Wood: oil will eventually go ‘to $75 to $80’

North Sea oil and gas doyen Ian Wood believes the next few years will be the industry’s toughest — with up to 10,000 job losses in the Aberdeen area next year — but that the 2020s  “will be relatively prosperous.”

In an interview with Energy Voice, Wood said: ““I think the 20s will be relatively prosperous for the north-east of Scotland in terms of oil and gas. I think the oil price will go back to $75 to $80 and we’ll be in much better shape because we will have recovered our costs a lot.”

Wood, the former chief executive and chairman of the energy services giant Wood Group, continued: ” … I think the industry will settle down again and get back on its feet. But next year will be a horrible year …

“The big question is will the amount of job losses be a really serious, traumatic blow or something we can see ourselves through?

“I believe next year’s losses could be about the same number we lost this year.

“I’m … going to guess that number is between 8,000 to 10,000 jobs in Aberdeen and Aberdeenshire and I think we could lose the same amount next year.”

Wood added: “I worry for Aberdeen. I worry for the hotels, the pubs, the taxi drivers and everyone who depends on oil in the city.

“It’s going to be trying and we’re going to have to cut our cloth accordingly.

“We will see it through, but it will be hard.”

The full interview with Wood can can be read here: https://www.energyvoice.com

Wood said Aberdeen’s current strength is in oil and gas “operations,” but that the city has never really figured heavily as an oil and gas technology centre — so “we’re going to focus over period of time on developing a really strong oil and gas technology centre.”

Apart from extending the North Sea energy sector’s lifetime, this move into technology would provide an opportunity to try and “anchor” some of the supply chain business in the Aberdeen area.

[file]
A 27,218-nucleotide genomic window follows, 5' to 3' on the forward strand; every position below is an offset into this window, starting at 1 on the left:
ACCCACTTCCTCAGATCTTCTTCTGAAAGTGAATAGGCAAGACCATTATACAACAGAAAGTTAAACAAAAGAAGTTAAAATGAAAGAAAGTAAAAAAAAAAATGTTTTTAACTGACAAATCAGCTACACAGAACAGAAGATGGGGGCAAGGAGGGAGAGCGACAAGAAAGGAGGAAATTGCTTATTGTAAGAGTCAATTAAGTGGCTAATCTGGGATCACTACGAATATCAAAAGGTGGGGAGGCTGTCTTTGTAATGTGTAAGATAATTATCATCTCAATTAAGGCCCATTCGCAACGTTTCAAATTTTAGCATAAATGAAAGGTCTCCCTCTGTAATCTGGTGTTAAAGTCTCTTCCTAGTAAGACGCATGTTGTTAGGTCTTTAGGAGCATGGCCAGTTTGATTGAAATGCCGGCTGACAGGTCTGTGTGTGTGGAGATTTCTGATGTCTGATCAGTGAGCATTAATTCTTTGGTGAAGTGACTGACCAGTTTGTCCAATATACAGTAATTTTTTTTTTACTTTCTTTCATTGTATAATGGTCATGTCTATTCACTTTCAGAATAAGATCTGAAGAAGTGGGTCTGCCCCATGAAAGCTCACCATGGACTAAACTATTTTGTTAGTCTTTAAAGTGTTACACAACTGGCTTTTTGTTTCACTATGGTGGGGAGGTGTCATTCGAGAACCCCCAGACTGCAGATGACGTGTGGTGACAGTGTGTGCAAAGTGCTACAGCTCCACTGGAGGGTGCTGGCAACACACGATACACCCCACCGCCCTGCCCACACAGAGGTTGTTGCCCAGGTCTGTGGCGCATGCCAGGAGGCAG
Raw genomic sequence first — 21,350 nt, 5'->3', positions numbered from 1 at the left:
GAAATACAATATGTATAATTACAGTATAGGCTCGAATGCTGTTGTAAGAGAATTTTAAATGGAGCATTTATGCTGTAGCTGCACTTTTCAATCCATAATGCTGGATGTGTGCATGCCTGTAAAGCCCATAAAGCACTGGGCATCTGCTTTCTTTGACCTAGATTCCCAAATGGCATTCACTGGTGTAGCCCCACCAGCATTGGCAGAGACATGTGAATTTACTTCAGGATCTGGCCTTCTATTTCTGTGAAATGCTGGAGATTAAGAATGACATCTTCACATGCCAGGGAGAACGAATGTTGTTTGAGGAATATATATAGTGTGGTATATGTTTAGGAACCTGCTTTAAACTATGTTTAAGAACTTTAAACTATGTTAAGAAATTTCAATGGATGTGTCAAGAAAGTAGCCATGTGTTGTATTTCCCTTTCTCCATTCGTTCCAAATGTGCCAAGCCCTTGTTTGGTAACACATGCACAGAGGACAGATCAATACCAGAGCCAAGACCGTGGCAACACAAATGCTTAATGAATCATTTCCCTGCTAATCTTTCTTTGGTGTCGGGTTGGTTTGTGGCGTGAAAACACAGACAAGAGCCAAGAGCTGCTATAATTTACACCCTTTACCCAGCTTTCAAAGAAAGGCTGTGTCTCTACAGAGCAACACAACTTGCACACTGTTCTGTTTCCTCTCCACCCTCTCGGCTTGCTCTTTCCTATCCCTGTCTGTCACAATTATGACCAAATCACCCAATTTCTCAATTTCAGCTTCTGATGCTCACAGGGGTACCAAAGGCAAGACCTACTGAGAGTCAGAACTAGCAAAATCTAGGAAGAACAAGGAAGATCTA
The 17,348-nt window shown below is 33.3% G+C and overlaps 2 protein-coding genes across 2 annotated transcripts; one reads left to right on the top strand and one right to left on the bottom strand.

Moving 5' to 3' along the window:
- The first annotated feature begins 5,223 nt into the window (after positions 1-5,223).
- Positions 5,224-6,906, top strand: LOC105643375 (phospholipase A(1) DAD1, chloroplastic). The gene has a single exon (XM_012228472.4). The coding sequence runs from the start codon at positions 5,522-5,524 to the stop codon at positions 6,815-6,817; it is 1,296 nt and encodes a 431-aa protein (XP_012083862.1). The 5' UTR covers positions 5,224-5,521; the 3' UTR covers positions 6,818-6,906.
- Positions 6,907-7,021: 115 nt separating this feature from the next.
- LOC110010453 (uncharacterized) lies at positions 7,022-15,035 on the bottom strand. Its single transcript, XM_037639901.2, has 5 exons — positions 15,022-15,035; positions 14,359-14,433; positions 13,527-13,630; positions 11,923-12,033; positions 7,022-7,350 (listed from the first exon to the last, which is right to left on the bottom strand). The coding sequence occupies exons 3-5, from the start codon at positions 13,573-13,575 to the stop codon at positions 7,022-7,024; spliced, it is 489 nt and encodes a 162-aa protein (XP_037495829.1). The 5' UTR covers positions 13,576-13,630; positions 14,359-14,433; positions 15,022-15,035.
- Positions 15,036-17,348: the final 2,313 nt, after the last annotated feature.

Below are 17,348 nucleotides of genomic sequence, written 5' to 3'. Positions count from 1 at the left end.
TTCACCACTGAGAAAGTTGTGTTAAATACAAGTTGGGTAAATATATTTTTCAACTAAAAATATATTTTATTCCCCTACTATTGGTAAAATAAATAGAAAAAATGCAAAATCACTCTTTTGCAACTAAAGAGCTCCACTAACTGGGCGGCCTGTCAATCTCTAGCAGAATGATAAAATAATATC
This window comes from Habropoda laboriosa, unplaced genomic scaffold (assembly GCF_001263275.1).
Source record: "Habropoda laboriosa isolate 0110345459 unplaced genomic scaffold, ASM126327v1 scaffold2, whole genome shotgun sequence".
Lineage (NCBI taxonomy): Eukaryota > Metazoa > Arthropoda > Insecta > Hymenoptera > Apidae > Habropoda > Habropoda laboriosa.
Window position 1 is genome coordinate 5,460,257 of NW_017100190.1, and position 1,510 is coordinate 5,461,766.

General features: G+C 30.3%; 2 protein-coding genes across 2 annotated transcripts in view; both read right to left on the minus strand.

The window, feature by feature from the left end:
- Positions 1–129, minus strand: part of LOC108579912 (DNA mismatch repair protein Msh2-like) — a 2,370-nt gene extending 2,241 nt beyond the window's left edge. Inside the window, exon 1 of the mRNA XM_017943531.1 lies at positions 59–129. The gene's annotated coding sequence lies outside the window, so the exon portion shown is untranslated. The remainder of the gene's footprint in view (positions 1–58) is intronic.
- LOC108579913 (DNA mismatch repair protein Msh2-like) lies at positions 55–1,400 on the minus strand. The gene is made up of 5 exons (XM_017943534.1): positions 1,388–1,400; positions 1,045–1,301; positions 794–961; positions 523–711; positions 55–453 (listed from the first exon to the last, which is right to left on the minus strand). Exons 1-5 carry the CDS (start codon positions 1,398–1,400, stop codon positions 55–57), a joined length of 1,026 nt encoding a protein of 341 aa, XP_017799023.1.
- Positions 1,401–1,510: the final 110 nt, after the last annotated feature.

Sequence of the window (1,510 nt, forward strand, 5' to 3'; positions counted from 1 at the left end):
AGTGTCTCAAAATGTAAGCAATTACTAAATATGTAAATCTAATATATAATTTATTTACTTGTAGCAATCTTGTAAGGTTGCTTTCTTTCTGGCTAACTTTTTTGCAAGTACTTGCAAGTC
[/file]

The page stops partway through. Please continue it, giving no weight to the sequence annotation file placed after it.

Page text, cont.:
Creating technology expertise in Aberdeen would help “maintain a strong oil and gas presence in the north-east of Scotland after the North Sea is gone.”

In September, Wood told an industry gathering that in the longer term, the North Sea energy industry would recover and that “hydrocarbons will play a role for many years to come.”

He said Aberdeen would be a significant oil capital for 20 to 30 years but that it would face a huge challenge as it took efforts to diversify its economy and “anchor” its oil and gas skills.

About the Author

Mark McSherry
Dalriada Media LLC sites are edited by veteran news journalist Mark McSherry, a former staff editor and reporter with Reuters, Bloomberg and major newspapers including the South China Morning Post, London's Sunday Times and The Scotsman. McSherry's journalism has also appeared in The Washington Post, The Guardian, The Independent, The New York Times, London's Evening Standard and Forbes. McSherry is also a professor of journalism and communication arts in universities and colleges in New York City. Scottish-born McSherry has an MBA from the University of Edinburgh and a Certificate in Global Affairs from New York University.